Pro­tect­ing Pollinators



  • Novem­ber 2019

    In Novem­ber 2019, the EPA released a draft risk assess­ment for floni­camid, a pes­ti­cide that is par­tic­u­lar­ly tox­ic to bees and is man­u­fac­tured by the Japan­ese cor­po­ra­tion ISK Bio­sciences (ISK). Reg­is­tered uses of floni­camid have been shown to expose bees to up to 51 times the amount of floni­camid that would cause them sub­stan­tial harm. In order for a pes­ti­cide to receive reg­u­la­to­ry approval for use, it must be reg­is­tered by the EPA pur­suant to FIFRA. Under FIFRA, the EPA must deter­mine that the pes­ti­cide will per­form its intend­ed func­tion with­out unrea­son­able adverse effects on the envi­ron­ment,” and that when used in accor­dance with wide­spread and com­mon­ly rec­og­nized prac­tice it will not gen­er­al­ly cause unrea­son­able adverse effects on the envi­ron­ment.” The EPA reeval­u­ates pes­ti­cide reg­is­tra­tions every 15 years, and as part of this review, the EPA can request addi­tion­al data and is able to sus­pend the reg­is­tra­tion if the request­ed data is not provided.

  • Jan­u­ary 2020

    Cal­i­for­nia Attor­ney Gen­er­al Xavier Becer­ra filed com­ments in Jan­u­ary 2020 crit­i­ciz­ing the EPA for an inad­e­quate review of the pes­ti­cide and called on the agency to present a full pic­ture of the pesticide’s envi­ron­men­tal impacts. In his com­ments, Attor­ney Gen­er­al Becer­ra not­ed that despite uti­liz­ing new stud­ies show­ing that floni­camid pos­es a sig­nif­i­cant risk to pol­li­na­tors, the EPA failed to col­lect data from fur­ther fol­low-up stud­ies, as required under FIFRA, and now pro­pos­es to move the reg­is­tra­tion process for­ward with incom­plete infor­ma­tion. The com­ments urged the EPA to revise the draft eco­log­i­cal risk assess­ment to ful­ly char­ac­ter­ize flonicamid’s risks to pol­li­na­tors” by engag­ing in more exten­sive study of flonicamid’s impacts and requir­ing ISK to sub­mit the nec­es­sary fol­low-up studies.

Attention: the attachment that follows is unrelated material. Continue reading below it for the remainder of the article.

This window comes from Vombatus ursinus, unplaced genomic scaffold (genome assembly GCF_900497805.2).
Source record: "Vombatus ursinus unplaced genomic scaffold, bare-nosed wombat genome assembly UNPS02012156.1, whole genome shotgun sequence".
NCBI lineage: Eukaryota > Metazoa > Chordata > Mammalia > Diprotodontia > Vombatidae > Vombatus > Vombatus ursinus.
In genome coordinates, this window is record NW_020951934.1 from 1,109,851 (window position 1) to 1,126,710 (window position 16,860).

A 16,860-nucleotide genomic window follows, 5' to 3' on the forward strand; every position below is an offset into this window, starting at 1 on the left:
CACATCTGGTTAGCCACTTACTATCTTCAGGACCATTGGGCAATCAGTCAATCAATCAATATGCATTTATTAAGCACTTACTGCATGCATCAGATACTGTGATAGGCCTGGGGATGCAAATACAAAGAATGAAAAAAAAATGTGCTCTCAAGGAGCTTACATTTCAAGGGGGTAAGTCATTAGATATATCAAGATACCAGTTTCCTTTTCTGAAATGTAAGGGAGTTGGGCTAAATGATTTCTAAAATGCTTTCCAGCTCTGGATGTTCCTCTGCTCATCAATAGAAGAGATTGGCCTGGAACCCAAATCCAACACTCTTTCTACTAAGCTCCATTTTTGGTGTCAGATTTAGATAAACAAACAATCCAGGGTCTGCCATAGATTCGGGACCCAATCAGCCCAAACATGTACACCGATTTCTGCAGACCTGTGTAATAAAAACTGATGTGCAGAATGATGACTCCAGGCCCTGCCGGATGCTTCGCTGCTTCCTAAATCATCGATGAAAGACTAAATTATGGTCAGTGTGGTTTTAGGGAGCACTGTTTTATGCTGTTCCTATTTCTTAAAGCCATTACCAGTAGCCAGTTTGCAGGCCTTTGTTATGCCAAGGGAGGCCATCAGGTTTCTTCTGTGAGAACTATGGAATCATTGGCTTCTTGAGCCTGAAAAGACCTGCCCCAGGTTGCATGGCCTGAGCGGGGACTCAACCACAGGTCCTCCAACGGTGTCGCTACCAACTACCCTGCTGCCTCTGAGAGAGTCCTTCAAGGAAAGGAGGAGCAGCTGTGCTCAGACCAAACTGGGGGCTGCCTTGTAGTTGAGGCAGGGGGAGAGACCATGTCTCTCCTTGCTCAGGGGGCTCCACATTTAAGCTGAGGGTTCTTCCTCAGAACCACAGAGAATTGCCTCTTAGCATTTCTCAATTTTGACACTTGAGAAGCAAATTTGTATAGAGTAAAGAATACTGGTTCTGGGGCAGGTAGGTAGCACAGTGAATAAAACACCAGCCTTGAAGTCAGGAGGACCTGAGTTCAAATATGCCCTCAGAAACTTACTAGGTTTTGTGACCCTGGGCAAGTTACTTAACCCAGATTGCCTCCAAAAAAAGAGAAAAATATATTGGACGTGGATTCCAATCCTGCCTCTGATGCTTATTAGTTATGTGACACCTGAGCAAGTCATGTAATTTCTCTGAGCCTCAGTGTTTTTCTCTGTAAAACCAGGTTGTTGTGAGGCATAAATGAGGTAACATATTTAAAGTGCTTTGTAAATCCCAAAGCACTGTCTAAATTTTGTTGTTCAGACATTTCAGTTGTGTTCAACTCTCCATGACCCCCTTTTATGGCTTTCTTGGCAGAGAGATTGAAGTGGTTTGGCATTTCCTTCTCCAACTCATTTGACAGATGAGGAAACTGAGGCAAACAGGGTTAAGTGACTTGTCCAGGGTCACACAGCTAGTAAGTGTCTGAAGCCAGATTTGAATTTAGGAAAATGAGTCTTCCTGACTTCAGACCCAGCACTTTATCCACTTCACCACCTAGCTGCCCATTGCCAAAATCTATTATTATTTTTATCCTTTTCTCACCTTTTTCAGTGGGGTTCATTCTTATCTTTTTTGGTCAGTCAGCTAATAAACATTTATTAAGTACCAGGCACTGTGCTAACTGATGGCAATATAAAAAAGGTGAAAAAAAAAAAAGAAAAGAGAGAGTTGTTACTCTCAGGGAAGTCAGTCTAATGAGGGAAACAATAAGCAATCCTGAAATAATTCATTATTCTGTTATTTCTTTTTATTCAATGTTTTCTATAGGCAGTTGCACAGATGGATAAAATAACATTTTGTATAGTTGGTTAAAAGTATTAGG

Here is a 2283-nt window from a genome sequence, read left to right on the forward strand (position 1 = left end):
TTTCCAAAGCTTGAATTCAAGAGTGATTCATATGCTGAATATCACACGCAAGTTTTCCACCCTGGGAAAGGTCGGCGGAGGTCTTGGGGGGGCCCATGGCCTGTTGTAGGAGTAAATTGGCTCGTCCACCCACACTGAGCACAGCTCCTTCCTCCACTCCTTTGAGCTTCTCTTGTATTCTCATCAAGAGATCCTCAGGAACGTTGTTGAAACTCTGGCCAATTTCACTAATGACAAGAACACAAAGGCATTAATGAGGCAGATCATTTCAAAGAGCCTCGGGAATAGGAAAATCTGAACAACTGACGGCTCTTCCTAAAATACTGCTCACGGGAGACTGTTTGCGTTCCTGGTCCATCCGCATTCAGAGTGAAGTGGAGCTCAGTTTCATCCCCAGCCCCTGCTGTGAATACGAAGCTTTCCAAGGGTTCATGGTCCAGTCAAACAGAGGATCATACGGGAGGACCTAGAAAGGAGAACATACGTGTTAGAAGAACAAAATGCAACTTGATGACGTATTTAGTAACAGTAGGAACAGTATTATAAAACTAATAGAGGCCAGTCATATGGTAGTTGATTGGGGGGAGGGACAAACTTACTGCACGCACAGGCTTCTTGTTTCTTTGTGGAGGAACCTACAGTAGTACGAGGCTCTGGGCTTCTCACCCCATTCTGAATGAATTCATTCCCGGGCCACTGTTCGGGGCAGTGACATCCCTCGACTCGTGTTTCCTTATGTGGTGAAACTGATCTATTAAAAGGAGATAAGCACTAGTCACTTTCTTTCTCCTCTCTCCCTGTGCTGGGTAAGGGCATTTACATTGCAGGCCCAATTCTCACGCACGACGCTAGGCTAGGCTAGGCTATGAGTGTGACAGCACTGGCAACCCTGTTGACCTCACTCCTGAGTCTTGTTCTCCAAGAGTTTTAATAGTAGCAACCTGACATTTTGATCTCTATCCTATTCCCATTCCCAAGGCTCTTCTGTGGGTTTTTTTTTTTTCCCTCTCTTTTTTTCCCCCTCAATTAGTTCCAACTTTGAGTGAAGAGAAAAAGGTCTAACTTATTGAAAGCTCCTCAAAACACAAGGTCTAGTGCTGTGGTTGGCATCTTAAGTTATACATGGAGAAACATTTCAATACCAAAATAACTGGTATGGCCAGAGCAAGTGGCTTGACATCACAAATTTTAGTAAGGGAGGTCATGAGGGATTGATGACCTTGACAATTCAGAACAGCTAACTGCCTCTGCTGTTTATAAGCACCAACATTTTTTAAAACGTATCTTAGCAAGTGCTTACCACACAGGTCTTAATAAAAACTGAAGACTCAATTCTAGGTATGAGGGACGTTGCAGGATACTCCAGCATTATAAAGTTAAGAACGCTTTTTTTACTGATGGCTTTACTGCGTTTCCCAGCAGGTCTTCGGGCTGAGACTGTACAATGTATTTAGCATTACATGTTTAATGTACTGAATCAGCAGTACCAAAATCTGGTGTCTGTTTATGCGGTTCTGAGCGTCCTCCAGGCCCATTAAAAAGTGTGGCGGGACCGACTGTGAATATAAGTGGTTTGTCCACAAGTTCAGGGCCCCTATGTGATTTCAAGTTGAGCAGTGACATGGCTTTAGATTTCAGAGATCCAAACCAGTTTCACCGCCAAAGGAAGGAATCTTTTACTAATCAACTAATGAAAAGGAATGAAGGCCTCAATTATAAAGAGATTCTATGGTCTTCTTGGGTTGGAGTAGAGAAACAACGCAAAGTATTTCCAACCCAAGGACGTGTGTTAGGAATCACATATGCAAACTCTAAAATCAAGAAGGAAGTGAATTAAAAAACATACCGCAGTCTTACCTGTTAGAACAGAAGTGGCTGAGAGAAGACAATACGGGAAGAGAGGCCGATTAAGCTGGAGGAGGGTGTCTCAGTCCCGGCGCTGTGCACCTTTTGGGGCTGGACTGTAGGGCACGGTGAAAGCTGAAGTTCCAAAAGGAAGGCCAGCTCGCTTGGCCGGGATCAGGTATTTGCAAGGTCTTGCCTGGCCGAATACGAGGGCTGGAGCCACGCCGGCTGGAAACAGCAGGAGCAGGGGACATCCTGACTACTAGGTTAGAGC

• Sep­tem­ber 2020

    In Sep­tem­ber 2020, the EPA released a pro­posed inter­im reg­is­tra­tion review deci­sion for floni­camid. The pro­posed deci­sion states that the man­u­fac­tur­er has com­mit­ted to con­duct­ing addi­tion­al, required pol­li­na­tor stud­ies, and that if any data from high­er-tier stud­ies changes any risk con­clu­sions, the EPA will address the issue in its final inter­im deci­sion. How­ev­er, the EPA has not com­mit­ted to actu­al­ly review­ing the data from high­er-tier stud­ies before issu­ing a final inter­im decision.

  • Novem­ber 2020

    In Novem­ber 2020, Cal­i­for­nia Attor­ney Gen­er­al Becer­ra filed com­ments urg­ing the EPA to review the fol­low-up stud­ies, revise its eco­log­i­cal risk assess­ment, pro­pose any nec­es­sary mit­i­ga­tion, and cir­cu­late its find­ings for pub­lic com­ment before issu­ing a reg­is­tra­tion deci­sion. Attor­ney Gen­er­al Becer­ra empha­sized that if the EPA moves for­ward before it can suf­fi­cient­ly char­ac­ter­ize flonicamid’s risks to pol­li­na­tors, it will vio­late the FIFRA require­ment that the EPA deter­mine flonicamid’s reg­is­tra­tion will not cause unrea­son­able adverse envi­ron­men­tal effects.


Sul­fox­aflor is a pes­ti­cide that pos­es risks to pol­li­na­tors due to its tox­i­c­i­ty. Sul­fox­aflor was orig­i­nal­ly reg­is­tered under FIFRA in 2013. A suc­cess­ful court chal­lenge, how­ev­er, reversed its reg­is­tra­tion. Stud­ies sub­se­quent­ly demon­strat­ed that the pes­ti­cide is tox­ic to bees. 


  • July 2019

    Despite this, in July 2019, the EPA issued pes­ti­cide reg­is­tra­tions for numer­ous new uses of sul­fox­aflor and removed restric­tions on its use and on mit­i­ga­tion mea­sures that had pre­vi­ous­ly been in place. 

  • August 2019

    Envi­ron­men­tal groups filed a law­suit in the Ninth Cir­cuit Court of Appeals in August 2019 chal­leng­ing the EPA’s improp­er reg­is­tra­tion process.

  • Sep­tem­ber 2020